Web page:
Gregg McBride
Source: Gregg McBride

One recent morning I was up early—post working out at the gym—running a few errands. While in my car and stopped at a red light, I saw a man on the crosswalk, consuming a large bag of barbecue potato chips. I checked the clock in my car (still before 9 a.m.) and did a double take, surprised that this person apparently could not begin his morning without the chemical-y goodness of artificially-flavored chips (yes, I checked the brand on the bag to see if they were all-natural or not... I'm that person).

Then, as if to emphasize a point, I saw another man nearby—this one sucking on a cigarette as if he were in outer space and needed it for oxygen. I must admit that I was in awe—so much so that a honk coming from behind my car made me snap to and realize the traffic light had turned green.

As I drove on, I thought about these two people. If you had been with me, you would have seen that the looks on their faces indicated their chosen substances were life-giving forces that they needed to begin (or even get through) their respective days. But I assure you I wasn't judging these folks. Instead, I was shuddering—reminded of a time in my life when I needed my own potentially unhealthy substances to begin my day.

When I weighed over 450 pounds, I would wake up with a serious food hangover. And I assure you that "food hangover" is no catchphrase. Back when I weighed more than my scale would even register, I would eat at night until I was literally stuffed and in physical pain. I would then toss, turn and sweat all night long—until finally rising in the morning, barely able to stumble to the bathroom due to being in such anguish.

This is when I would grab for my life-giving force of diet soda. That's right. I would have to consume three to four cans first thing in the morning in order to be able to start my day and actually function. Along with the artificial ingredients (that I'm sure my body mistook for sustenance) and the caffeine, I think that the carbonation somehow helped digest the leftover food from the night before. I truly was unable to function before having multiple cans of diet soda. I was addicted—to this (and so much more).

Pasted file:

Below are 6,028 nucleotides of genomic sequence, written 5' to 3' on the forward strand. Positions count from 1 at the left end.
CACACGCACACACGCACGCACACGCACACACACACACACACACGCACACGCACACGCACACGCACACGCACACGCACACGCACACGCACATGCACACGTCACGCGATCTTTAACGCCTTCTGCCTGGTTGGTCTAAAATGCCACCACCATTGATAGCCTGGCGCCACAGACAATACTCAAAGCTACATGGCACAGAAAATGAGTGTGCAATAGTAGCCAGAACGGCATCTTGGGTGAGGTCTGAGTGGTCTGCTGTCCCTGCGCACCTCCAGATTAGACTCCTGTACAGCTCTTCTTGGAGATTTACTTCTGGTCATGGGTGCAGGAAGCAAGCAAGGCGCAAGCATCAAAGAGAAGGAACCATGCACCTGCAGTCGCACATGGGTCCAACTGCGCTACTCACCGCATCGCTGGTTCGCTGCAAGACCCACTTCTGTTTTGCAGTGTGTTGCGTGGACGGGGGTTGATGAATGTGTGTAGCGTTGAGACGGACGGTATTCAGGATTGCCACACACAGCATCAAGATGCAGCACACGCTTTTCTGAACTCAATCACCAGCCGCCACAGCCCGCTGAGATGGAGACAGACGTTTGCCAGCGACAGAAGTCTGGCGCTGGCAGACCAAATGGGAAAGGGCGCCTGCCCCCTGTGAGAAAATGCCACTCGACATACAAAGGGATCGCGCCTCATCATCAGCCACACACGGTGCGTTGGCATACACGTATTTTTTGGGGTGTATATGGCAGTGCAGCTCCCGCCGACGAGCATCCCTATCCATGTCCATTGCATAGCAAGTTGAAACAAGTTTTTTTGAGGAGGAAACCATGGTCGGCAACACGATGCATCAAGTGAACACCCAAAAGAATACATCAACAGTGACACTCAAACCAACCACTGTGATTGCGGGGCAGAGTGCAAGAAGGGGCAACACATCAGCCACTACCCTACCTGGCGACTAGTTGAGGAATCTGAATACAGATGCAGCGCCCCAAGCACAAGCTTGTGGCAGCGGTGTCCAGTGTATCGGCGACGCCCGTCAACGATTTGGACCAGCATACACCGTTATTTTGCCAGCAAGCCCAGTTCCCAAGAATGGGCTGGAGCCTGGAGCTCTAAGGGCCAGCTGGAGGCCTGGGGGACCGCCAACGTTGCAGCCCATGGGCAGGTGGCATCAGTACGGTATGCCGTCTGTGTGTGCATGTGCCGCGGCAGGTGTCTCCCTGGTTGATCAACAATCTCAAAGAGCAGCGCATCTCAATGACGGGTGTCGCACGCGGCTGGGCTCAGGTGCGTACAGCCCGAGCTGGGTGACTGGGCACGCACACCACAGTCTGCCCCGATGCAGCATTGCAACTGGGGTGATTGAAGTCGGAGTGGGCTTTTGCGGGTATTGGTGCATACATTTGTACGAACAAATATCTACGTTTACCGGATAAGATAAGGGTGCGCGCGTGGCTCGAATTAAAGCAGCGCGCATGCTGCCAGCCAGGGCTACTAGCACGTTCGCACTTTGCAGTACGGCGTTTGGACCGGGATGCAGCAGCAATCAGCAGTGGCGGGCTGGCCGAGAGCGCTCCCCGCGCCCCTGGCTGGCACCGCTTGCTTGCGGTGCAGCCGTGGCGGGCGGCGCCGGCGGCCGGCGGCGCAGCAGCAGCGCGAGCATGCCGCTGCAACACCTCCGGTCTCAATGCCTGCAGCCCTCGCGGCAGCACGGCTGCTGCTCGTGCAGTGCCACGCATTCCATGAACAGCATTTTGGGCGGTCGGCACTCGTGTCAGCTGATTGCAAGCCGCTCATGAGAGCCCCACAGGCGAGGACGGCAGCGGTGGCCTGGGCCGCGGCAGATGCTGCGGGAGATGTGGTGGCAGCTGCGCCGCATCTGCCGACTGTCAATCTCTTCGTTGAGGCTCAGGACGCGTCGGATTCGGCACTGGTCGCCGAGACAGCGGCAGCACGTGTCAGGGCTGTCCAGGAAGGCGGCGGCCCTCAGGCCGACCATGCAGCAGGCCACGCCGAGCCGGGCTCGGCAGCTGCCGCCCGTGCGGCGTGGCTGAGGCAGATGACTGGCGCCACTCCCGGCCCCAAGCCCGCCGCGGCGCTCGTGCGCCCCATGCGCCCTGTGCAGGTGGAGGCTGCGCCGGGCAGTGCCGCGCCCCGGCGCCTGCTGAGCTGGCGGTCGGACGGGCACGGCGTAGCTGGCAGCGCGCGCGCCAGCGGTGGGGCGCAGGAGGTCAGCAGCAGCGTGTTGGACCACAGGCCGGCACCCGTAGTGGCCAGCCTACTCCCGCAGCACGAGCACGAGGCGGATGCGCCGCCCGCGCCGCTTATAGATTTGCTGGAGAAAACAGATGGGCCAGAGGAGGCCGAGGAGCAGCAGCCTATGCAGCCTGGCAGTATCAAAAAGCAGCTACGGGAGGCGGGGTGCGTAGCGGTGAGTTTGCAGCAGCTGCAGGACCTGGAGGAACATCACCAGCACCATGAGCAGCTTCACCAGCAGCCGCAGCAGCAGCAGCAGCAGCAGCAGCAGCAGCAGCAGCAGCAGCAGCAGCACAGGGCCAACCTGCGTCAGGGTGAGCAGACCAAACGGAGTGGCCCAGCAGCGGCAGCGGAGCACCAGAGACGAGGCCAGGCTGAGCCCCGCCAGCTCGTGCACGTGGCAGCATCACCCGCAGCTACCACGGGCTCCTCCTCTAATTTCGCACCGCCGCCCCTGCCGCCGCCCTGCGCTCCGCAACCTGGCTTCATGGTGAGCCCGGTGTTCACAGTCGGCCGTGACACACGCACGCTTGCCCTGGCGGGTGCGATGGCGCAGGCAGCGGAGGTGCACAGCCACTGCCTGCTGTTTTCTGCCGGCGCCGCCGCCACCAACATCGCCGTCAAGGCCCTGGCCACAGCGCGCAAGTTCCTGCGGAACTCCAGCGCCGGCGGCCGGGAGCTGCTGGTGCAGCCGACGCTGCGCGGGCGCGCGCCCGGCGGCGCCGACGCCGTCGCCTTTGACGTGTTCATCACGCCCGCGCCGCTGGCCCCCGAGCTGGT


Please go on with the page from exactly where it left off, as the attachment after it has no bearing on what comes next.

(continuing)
Burp.

I'm not proud of this confession—but I make it as a reminder to myself that I never want to go back to a time in my life when, to function, I felt like I had to remain on a cycle of self-abuse (in this case delivered by consuming the wrong foods and/or beverages simply to begin my day). Whether barbecue chips, cigarettes or diet soda, these are not the kinds of food groups recommended to start our day—food groups that can give us a positive (and healthy) outlook.

Letting go of what doesn't really serve us means making a commitment to paying attention to how our bodies feel when consuming such substances. Today, the thought of ingesting diet soda makes me want to barf. Don't get me wrong. I'm human. I want my big cup of black coffee along with my all-natural cereal and fresh sliced fruit first thing in the morning. But all of these things work together to add some pep to my step—rather than clogging my body, mind or organs with unnecessary ingredients that my body cannot process (and that might even cause harm in the long run).

Was this you, too? Or is it you? What do you feel like you have to have first thing in the morning that might give a nutritionist a panic attack? By paying attention to how you feel (how you really feel), you might just realize these substances aren't what you're craving after all. And as our tastes change, our bodies, minds and health can change—for the better. So tomorrow morning, why not rise, shine and dine—on a healthier, happier (and ultimately more delicious) choice than chips, cigarettes or diet soda? The life—and psyche—you save may be your own.

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